I’ve been on Twitter for a while now but I often question its worth and value (is that redundant?) I had lunch with two friends this week, neither of them on Twitter. Though I knew I would communicate with both of them more if they were on Twitter, I didn’t even try to sell them on the idea.
Neither of them is at the computer for hours a day like I am. For them, I think Facebook is a better communication tool. Twitter is great for current conversation, but each bit of conversation (or tweet) is pretty fleeting and quickly “falls off the page,” buried by other tweets you’ve received.
I use Twitter more for daily conversation and Facebook for more lasting memories. For example, I like to banter during a sporting event. Twitter is a great medium for that. It just seems to be a medium meant to be monitored more frequently.
But you don’t always know if the tweets you put out there will lead to a conversation, or even if anyone is reading them. It’s been most effective during Missouri football or men’s basketball road games, when several of us will tweet while watching the game on t.v. But sometimes I feel like I’m tweeting into the abyss. It’s a really odd sort of communication.
I felt that way this weekend as I watched and tweeted about two NCAA sports tournaments: Missouri in softball and the men’s lacrosse tournament.
Friday night I was tweeting softball thinking some out of town alums might like to get the updates. I was right. That night one replied that he appreciated the tweets, another said, “Thanks for the updates! Some of us work Friday nights and can’t keep up with the gamecast. #mizzou” I felt an odd sort of satisfaction and justification for my tweets.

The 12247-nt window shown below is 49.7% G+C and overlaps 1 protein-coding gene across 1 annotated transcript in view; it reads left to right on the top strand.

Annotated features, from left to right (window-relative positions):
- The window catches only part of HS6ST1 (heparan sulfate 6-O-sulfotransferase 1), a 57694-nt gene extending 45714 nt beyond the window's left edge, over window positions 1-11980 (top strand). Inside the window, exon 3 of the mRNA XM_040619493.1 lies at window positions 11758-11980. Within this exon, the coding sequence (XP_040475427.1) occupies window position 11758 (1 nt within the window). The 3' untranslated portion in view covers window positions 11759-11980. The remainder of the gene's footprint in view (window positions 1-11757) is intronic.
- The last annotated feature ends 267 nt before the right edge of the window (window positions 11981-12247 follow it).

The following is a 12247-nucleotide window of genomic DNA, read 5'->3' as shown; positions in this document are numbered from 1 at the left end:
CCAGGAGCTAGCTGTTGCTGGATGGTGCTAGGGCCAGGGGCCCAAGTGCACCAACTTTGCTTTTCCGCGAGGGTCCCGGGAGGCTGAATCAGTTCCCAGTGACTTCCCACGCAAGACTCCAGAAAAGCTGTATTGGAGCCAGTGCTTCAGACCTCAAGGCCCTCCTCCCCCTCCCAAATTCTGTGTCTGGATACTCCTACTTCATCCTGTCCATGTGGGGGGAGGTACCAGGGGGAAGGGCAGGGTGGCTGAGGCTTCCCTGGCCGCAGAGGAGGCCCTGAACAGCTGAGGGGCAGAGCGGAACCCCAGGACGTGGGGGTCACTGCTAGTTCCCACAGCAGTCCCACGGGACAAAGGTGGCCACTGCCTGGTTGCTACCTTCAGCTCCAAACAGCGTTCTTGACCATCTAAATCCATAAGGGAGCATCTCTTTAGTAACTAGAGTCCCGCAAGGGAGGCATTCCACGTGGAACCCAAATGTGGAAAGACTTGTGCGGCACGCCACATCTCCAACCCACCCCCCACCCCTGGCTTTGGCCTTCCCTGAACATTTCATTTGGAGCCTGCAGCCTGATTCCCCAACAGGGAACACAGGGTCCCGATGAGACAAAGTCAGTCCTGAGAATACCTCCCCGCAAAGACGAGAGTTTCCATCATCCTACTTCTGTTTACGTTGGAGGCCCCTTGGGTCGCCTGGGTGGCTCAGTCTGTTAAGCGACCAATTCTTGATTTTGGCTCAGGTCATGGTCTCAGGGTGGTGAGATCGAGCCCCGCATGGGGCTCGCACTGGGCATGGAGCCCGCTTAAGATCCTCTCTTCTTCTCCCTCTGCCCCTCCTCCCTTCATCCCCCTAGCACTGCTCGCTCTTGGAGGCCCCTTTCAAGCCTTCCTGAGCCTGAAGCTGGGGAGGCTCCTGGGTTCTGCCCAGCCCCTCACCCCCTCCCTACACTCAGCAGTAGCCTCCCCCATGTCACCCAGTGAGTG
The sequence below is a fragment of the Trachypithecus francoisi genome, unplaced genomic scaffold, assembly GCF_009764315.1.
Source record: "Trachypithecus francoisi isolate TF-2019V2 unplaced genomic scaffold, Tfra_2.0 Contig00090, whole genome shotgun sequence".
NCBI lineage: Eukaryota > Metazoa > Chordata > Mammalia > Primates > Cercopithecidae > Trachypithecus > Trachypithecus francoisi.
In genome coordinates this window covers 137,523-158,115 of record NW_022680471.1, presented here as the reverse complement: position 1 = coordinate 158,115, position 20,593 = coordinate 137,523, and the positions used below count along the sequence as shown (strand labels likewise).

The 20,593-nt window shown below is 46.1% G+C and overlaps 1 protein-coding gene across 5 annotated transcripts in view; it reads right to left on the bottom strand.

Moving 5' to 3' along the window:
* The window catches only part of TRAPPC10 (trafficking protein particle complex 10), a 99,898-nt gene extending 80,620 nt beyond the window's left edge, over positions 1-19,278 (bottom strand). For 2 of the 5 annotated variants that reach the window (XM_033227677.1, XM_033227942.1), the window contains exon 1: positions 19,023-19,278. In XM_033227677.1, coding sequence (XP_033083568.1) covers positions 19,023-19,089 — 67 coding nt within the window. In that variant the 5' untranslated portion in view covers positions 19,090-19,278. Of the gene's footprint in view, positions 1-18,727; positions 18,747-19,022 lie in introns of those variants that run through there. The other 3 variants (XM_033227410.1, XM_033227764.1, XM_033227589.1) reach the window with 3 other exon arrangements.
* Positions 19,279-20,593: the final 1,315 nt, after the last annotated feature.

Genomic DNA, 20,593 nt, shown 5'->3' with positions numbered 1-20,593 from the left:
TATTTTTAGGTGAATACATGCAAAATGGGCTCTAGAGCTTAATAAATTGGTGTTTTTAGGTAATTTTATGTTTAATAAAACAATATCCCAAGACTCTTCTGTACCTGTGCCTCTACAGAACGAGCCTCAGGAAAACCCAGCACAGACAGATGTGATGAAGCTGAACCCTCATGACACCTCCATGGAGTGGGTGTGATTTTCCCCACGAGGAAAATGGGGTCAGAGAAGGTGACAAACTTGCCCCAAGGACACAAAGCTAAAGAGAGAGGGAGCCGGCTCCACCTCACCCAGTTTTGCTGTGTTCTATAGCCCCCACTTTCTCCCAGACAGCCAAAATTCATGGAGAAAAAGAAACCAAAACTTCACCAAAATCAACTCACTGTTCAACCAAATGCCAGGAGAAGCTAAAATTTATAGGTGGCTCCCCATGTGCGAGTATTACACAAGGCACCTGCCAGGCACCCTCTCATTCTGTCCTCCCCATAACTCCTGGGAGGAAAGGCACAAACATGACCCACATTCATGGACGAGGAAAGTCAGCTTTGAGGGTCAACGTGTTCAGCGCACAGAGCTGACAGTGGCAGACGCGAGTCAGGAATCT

Saturday softball and lacrosse were happening at the same time. I tweeted softball under my name—uberscholar—and lacrosse under MizzouLaxFans. My goal was to spare my followers from lacrosse, a game most of them couldn’t care less about. It was an interesting challenge, but I didn’t get any feedback.
Today, another day of softball and lacrosse, I ended up tweeting both sports under my name. The second game—underdog Stony Brook against top-ranked Virginia—was a close game and my tweets went beyond straight reporting, they carried a bit of emotion with them, too. About half way through the day I got some nice feedback:
Because of the feedback I now knew I had at least an audience of one, and an appreciative audience. The rest of my tweets were a little more frequent and I left my emotion in. At the end of the day several of my tweets were retweeted (that’s a blog entry in and of itself.) So at the end of the weekend, what have I learned?
• That my sports tweets have value, even if only to a few people.
• That maybe for every one that responds there are many more reading and enjoying but not responding.
• That I have absolutely no idea if Twitter really has any value in a context like this. It’s a lot of work for just a few responses.
• That maybe it’s not about getting any response at all. (But if that were true, why bother? I mean, wouldn’t that be a lot like just talking to yourself??)
Given that I have never been one to talk to myself…
• Ok, so I tweet because I’m hopeful that someone will “respond” even if they don’t respond directly to me.